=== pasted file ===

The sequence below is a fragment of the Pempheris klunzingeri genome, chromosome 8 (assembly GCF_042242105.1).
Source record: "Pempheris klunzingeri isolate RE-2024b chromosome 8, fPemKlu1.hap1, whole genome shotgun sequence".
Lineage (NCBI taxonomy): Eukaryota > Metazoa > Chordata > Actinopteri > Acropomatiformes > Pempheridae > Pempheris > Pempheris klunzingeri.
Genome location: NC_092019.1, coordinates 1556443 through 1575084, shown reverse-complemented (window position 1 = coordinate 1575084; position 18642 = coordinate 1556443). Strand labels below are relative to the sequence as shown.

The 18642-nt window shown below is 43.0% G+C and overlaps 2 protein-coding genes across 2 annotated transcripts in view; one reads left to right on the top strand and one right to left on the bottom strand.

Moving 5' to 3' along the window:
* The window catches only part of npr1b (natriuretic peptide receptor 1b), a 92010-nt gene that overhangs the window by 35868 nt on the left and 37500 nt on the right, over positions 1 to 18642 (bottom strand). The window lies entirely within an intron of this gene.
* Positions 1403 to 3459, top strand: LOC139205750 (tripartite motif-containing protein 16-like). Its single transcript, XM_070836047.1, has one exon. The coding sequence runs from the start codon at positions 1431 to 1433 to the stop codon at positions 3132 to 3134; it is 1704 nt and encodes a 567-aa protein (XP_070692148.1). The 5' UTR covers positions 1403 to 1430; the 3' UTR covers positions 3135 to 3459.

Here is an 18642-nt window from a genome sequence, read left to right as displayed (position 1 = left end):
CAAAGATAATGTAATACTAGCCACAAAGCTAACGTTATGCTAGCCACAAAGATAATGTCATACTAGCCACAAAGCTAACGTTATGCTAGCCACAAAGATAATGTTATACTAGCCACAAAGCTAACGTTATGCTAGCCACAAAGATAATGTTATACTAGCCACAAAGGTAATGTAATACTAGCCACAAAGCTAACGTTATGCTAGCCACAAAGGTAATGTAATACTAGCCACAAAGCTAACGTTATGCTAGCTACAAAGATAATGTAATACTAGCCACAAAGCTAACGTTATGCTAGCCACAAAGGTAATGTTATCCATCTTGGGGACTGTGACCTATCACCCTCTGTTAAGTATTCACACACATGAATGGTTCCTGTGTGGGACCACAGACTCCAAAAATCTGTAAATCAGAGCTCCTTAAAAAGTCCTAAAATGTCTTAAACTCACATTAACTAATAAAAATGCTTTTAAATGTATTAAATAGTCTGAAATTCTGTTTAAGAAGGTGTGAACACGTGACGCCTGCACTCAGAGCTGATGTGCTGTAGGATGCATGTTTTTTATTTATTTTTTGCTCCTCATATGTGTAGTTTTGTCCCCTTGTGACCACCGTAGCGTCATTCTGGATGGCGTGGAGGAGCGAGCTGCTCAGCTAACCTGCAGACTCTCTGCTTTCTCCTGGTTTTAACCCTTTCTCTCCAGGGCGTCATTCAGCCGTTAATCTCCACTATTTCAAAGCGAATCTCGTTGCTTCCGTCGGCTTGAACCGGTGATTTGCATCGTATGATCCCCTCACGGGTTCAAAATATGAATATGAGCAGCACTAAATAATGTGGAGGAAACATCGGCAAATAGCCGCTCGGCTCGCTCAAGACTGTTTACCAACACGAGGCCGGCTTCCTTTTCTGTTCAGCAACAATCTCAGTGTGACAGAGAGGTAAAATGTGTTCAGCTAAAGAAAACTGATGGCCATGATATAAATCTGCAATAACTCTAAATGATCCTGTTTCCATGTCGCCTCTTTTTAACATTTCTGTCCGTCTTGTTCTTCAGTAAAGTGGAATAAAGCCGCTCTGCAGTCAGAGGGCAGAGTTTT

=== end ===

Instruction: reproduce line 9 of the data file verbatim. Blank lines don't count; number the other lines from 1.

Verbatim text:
Here is an 18642-nt window from a genome sequence, read left to right as displayed (position 1 = left end):